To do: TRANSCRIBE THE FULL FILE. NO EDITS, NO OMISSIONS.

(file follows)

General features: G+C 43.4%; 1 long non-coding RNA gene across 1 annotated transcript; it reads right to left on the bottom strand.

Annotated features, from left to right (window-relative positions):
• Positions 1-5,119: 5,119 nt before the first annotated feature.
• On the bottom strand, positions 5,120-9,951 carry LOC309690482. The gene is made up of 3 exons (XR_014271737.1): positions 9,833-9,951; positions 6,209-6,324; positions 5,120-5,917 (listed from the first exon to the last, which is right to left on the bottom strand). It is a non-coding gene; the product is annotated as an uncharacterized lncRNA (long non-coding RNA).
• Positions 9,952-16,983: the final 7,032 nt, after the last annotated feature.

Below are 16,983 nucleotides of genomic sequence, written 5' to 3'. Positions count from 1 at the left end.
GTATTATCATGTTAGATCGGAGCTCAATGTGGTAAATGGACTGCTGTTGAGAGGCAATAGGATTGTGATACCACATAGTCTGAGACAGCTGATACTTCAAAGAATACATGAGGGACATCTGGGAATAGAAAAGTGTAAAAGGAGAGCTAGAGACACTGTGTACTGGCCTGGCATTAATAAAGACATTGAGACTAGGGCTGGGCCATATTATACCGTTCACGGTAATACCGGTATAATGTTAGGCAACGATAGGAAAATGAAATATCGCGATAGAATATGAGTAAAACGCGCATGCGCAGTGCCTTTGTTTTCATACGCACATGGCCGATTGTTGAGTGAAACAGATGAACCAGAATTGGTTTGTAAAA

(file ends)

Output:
General features: G+C 43.4%; 1 long non-coding RNA gene across 1 annotated transcript; it reads right to left on the bottom strand.

Annotated features, from left to right (window-relative positions):
• Positions 1-5,119: 5,119 nt before the first annotated feature.
• On the bottom strand, positions 5,120-9,951 carry LOC309690482. The gene is made up of 3 exons (XR_014271737.1): positions 9,833-9,951; positions 6,209-6,324; positions 5,120-5,917 (listed from the first exon to the last, which is right to left on the bottom strand). It is a non-coding gene; the product is annotated as an uncharacterized lncRNA (long non-coding RNA).
• Positions 9,952-16,983: the final 7,032 nt, after the last annotated feature.

Below are 16,983 nucleotides of genomic sequence, written 5' to 3'. Positions count from 1 at the left end.
GTATTATCATGTTAGATCGGAGCTCAATGTGGTAAATGGACTGCTGTTGAGAGGCAATAGGATTGTGATACCACATAGTCTGAGACAGCTGATACTTCAAAGAATACATGAGGGACATCTGGGAATAGAAAAGTGTAAAAGGAGAGCTAGAGACACTGTGTACTGGCCTGGCATTAATAAAGACATTGAGACTAGGGCTGGGCCATATTATACCGTTCACGGTAATACCGGTATAATGTTAGGCAACGATAGGAAAATGAAATATCGCGATAGAATATGAGTAAAACGCGCATGCGCAGTGCCTTTGTTTTCATACGCACATGGCCGATTGTTGAGTGAAACAGATGAACCAGAATTGGTTTGTAAAA